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This week’s Torah portion, Lech L’cha, describes the start of Abram’s (later Abraham’s) journey. We, however, don’t need to be Abraham to journey through our life.
Some people are famous because they did important things. The Wright brothers, for example, ran a bicycle shop in Dayton, Ohio, and were obsessed with birds. They put their knowledge of birds’ flying to heavier-than-air machines and they built the first successful airplane.
Some people are famous because they created lasting artistic creations. Mozart composed operas that have lasted, at last count, almost 250 years.
Some people are famous because they discovered a scientific breakthrough. Alexander Fleming discovered the antibacterial properties of a mold, naming it penicillin.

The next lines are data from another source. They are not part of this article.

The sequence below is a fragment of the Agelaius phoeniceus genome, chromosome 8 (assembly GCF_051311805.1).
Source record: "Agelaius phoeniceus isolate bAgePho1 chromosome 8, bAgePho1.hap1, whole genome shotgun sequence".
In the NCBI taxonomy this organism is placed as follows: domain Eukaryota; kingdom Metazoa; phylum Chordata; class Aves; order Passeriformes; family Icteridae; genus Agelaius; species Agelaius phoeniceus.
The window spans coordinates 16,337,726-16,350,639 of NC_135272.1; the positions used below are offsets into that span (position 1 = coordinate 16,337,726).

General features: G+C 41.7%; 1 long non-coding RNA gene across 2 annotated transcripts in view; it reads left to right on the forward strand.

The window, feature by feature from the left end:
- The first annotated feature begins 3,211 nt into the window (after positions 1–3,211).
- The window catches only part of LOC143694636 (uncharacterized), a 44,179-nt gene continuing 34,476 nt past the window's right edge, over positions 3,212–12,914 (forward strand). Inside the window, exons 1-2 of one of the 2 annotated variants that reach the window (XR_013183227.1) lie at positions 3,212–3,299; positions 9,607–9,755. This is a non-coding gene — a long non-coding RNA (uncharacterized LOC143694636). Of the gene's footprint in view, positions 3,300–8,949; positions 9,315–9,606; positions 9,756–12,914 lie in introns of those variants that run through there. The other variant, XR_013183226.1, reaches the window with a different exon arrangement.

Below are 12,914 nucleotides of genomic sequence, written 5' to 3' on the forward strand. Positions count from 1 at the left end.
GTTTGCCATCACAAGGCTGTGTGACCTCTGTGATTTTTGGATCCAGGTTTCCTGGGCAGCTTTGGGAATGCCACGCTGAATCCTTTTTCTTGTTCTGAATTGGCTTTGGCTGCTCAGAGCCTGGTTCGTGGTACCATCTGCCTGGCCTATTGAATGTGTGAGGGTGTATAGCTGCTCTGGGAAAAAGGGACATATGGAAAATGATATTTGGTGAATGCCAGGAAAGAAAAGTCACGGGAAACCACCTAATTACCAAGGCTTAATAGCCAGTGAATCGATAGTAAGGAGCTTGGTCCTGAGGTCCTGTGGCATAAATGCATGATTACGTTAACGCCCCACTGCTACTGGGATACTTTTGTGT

Some people are famous because they are in the public eye. Actors, politicians, and singers are in the category.
Some people, in comparison, live ordinary lives. They get married and they raise a family. They get up each morning to go to work as a teacher, assembly-line worker, lawyer, postal worker, or garbageman, to earn money to support their family. Their journey leads them to satisfaction, disappointment, victories and defeats. Their journey leads them to triumphs and downfalls, but they keep on going.
Every individual has a journey. Every individual has people who depend on him or her. Every individual has responsibilities that he or she needs to meet. And every individual’s journey is as important as Abraham’s.